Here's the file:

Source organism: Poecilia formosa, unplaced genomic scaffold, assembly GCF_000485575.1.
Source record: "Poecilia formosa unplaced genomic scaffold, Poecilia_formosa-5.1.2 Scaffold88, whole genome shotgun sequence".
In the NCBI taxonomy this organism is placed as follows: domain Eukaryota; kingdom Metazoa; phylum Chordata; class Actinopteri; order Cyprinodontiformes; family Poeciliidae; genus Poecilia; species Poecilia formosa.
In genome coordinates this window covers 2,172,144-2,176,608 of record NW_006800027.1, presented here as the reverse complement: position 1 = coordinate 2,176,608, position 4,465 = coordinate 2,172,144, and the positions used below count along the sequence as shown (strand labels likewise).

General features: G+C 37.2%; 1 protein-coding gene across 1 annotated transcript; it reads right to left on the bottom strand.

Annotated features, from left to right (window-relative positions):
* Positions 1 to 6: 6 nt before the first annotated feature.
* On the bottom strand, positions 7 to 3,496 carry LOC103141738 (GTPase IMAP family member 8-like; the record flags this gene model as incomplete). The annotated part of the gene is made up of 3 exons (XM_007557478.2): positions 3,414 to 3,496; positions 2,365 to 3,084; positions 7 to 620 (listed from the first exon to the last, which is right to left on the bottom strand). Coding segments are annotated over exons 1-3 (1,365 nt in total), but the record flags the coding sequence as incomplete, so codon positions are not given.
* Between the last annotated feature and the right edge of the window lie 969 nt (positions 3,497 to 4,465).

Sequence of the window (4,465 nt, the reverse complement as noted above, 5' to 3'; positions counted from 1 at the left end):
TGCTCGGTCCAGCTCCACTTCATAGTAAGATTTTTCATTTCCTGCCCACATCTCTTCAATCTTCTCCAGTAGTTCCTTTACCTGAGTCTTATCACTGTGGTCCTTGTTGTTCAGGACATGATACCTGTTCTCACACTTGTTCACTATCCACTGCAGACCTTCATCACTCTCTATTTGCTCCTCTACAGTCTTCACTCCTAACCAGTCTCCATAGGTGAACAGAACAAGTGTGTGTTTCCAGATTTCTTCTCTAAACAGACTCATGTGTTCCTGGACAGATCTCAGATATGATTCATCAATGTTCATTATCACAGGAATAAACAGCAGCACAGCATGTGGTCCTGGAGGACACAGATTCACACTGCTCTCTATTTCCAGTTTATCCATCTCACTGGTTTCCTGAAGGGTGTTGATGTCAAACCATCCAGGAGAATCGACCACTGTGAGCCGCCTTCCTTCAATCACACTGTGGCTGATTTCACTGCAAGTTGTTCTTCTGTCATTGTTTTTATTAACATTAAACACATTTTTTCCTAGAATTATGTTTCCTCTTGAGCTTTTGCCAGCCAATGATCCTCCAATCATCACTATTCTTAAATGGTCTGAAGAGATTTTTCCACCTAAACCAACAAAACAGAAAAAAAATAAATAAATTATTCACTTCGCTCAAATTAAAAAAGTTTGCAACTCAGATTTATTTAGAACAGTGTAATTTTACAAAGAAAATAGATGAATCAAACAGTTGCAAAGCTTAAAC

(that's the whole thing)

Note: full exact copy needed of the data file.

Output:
Source organism: Poecilia formosa, unplaced genomic scaffold, assembly GCF_000485575.1.
Source record: "Poecilia formosa unplaced genomic scaffold, Poecilia_formosa-5.1.2 Scaffold88, whole genome shotgun sequence".
In the NCBI taxonomy this organism is placed as follows: domain Eukaryota; kingdom Metazoa; phylum Chordata; class Actinopteri; order Cyprinodontiformes; family Poeciliidae; genus Poecilia; species Poecilia formosa.
In genome coordinates this window covers 2,172,144-2,176,608 of record NW_006800027.1, presented here as the reverse complement: position 1 = coordinate 2,176,608, position 4,465 = coordinate 2,172,144, and the positions used below count along the sequence as shown (strand labels likewise).

General features: G+C 37.2%; 1 protein-coding gene across 1 annotated transcript; it reads right to left on the bottom strand.

Annotated features, from left to right (window-relative positions):
* Positions 1 to 6: 6 nt before the first annotated feature.
* On the bottom strand, positions 7 to 3,496 carry LOC103141738 (GTPase IMAP family member 8-like; the record flags this gene model as incomplete). The annotated part of the gene is made up of 3 exons (XM_007557478.2): positions 3,414 to 3,496; positions 2,365 to 3,084; positions 7 to 620 (listed from the first exon to the last, which is right to left on the bottom strand). Coding segments are annotated over exons 1-3 (1,365 nt in total), but the record flags the coding sequence as incomplete, so codon positions are not given.
* Between the last annotated feature and the right edge of the window lie 969 nt (positions 3,497 to 4,465).

Sequence of the window (4,465 nt, the reverse complement as noted above, 5' to 3'; positions counted from 1 at the left end):
TGCTCGGTCCAGCTCCACTTCATAGTAAGATTTTTCATTTCCTGCCCACATCTCTTCAATCTTCTCCAGTAGTTCCTTTACCTGAGTCTTATCACTGTGGTCCTTGTTGTTCAGGACATGATACCTGTTCTCACACTTGTTCACTATCCACTGCAGACCTTCATCACTCTCTATTTGCTCCTCTACAGTCTTCACTCCTAACCAGTCTCCATAGGTGAACAGAACAAGTGTGTGTTTCCAGATTTCTTCTCTAAACAGACTCATGTGTTCCTGGACAGATCTCAGATATGATTCATCAATGTTCATTATCACAGGAATAAACAGCAGCACAGCATGTGGTCCTGGAGGACACAGATTCACACTGCTCTCTATTTCCAGTTTATCCATCTCACTGGTTTCCTGAAGGGTGTTGATGTCAAACCATCCAGGAGAATCGACCACTGTGAGCCGCCTTCCTTCAATCACACTGTGGCTGATTTCACTGCAAGTTGTTCTTCTGTCATTGTTTTTATTAACATTAAACACATTTTTTCCTAGAATTATGTTTCCTCTTGAGCTTTTGCCAGCCAATGATCCTCCAATCATCACTATTCTTAAATGGTCTGAAGAGATTTTTCCACCTAAACCAACAAAACAGAAAAAAAATAAATAAATTATTCACTTCGCTCAAATTAAAAAAGTTTGCAACTCAGATTTATTTAGAACAGTGTAATTTTACAAAGAAAATAGATGAATCAAACAGTTGCAAAGCTTAAAC